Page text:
Architecture

Roberto Burle Marx: The Artist of Landscape Design

Natalia Tiberio 5 June 2022 min Read

When you think about Modernist architecture, probably Le Corbusier, Mies van der Rohe, or Oscar Niemeyer come to mind. But have you paid attention to the gardens or green spaces that surround the projects of these Modernist classics? Here, there is one name that you need to know – Roberto Burle Marx. He was a landscape designer, painter, sculptor, and textile designer that worked alongside the most important architects of the 20th century, creating art with nature.

Studies and References

Roberto Burle Marx was born on August 4th, 1909, in São Paulo but lived most of his life in Rio de Janeiro. His father was German, and in 1928, the family moved to Berlin. The young Burle Marx, surrounded by the effervescent cultural momentum, soaked up all he could. While studying music and art, he visited museums and art galleries, where he learned about Cubism, Abstraction, and the German Expressionists; he also went to operas, theater, and concerts.

It was during a visit to the Berlin Botanic Gardens, looking for inspiration and subjects for drawing studies, that he first encountered specimens of Brazilian native flora and became fascinated by them. This moment would be crucial for his career and for Brazilian Modernism.

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Essential Landscape Design Projects

Following his return to Brazil in 1930, Burle Marx attended visual arts and architecture classes at the Escola Nacional de Belas Artes (National School of Fine Arts), where he started to incorporate native plants into his studies.

By that time, Lucio Costa, a big name in Brazilian architecture, was teaching at the school and invited Burle Marx to collaborate on one of his projects. It was the first of many works in partnership with Costa and was soon followed by connections with Oscar Niemeyer and Rino Levi among other celebrated names of Modernist architecture in the country.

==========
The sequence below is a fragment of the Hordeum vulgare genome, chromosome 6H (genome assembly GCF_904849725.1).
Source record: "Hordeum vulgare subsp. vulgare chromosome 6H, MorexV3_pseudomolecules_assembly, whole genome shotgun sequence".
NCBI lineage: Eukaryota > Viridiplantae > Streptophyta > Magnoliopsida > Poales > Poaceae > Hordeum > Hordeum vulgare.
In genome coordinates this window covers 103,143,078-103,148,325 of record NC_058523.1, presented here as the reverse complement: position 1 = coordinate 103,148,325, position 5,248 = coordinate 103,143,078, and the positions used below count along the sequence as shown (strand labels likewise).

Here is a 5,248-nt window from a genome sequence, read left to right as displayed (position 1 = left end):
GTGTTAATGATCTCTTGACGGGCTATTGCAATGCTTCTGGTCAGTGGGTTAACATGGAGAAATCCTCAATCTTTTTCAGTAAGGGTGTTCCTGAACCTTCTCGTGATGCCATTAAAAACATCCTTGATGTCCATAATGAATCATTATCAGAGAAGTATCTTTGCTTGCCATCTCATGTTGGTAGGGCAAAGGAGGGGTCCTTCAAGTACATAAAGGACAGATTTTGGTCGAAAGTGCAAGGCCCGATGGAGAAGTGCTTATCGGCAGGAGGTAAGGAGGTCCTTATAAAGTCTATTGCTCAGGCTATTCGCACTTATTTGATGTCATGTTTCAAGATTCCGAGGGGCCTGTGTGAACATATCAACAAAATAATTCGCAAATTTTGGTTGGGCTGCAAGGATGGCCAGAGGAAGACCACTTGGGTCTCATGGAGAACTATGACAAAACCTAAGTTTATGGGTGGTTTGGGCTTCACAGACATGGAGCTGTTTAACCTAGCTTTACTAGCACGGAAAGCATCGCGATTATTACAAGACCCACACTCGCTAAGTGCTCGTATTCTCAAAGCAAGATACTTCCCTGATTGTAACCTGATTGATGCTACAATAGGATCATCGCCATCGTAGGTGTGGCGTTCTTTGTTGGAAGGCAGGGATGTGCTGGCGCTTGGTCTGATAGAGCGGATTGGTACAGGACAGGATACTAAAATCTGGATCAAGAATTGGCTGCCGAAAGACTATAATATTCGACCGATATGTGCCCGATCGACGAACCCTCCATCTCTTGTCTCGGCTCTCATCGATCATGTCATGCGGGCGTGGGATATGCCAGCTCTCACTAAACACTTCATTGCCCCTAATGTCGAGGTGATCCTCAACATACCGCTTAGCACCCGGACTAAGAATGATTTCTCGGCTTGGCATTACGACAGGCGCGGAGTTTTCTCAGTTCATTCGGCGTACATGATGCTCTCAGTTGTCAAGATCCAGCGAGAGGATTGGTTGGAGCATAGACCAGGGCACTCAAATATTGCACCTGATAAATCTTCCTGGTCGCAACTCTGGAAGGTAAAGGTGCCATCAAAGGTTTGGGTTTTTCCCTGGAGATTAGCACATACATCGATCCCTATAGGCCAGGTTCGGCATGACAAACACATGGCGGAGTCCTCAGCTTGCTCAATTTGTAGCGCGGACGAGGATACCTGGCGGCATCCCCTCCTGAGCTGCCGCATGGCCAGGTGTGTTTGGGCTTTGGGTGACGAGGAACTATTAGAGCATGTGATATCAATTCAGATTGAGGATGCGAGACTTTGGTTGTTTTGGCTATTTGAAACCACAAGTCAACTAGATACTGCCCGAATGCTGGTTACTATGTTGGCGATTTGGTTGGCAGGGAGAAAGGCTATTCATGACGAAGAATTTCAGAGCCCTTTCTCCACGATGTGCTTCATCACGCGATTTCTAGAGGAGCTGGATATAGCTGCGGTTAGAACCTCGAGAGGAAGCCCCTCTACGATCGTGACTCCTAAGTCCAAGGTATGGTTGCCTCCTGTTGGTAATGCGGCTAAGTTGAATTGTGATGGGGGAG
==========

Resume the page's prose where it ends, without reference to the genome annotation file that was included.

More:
Works from these successful collaborations include landscape designs for the new capital, Brasilia, the Pampulha Modern Ensemble in Belo Horizonte, the Rio de Janeiro Museum of Modern Art, and Olivo Gomes House.

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The Copacabana Promenade (Calçadão de Copacabana), the most famous and recognizable of Burle Marx’s works, was finished in 1970 and became an icon of Rio de Janeiro. The wavy design and layout of more than four kilometers of the mosaic boardwalk were made with Portuguese stones together with native trees and plants. Seen from above, the promenade looks like a black and white abstract painting coming to life.

The “calçadão” exemplifies perfectly Burle Marx’s way of creating gardens and landscapes that follow Brazilian Modernist ideas of space integration with nature, working with organic forms and colors in addition to always adopting local flora and specimens.

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Ecological Activist

Another important aspect in Burle Marx’s work was the ecological expeditions he did in the heart of Brazilian forests to collect various specimens, creating some sort of “alive mood board” for future projects.

In 1949, he acquired an estate in the outskirts of Rio, where he lived, worked, and cultivated the plants collected from different parts of the country. Together with a team of biologists and gardeners, he discovered more than 50 plant specimens that were named after him.

Over the years, Burle Marx became more and more worried about deforestation and engaged in nature conservation initiatives in Brazil.

In 2021, UNESCO included his estate, Sitio Roberto Burle Marx, on the World Heritage List for its extraordinary Modernist architecture and ecological and cultural relevance.

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Life as an Artist

While becoming a celebrated landscape designer, Burle Marx never stopped creating art in other mediums. He had lessons and was an assistant to Candido Portinari in the 1930s and throughout the years got closer and closer to abstraction. 

His use of color is effusive, and he explored painting, sculpture, tapestry, and jewelry design. Even his projects’ technical drawings look like abstract drawings. 

In a way, there’s not exactly a division between his landscapes and his paintings. One fed the other and that is what makes the works so brilliant and innovative.

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An Icon of Brazilian Modernism

Roberto Burle Marx died in 1994, aged 84. With a career spanning more than 60 years, he is regarded as the pioneer of Modernist landscape design, not only in Brazil but worldwide. He was awarded countless prizes, medals, diplomas of merit, and honorary memberships.

In the 1930s, he rejected the traditional way of building gardens in English or French styles and importing vegetation from Europe, choosing instead to promote the local nature, culture, and forms. In addition, Burle Marx’s innovative approach to the use of nature in architectural projects transformed the way we understand landscape design as a crucial part of the experience of public and private spaces.

Visit the artist’s website to learn more and browse its rich online collection.

Roberto Burle Marx, Rooftop garden in Sao Paulo, Brazil. Photo Leonardo Finotti.

Roberto Burle Marx, Rooftop garden, Sao Paulo, Brazil. Photo Leonardo Finotti.

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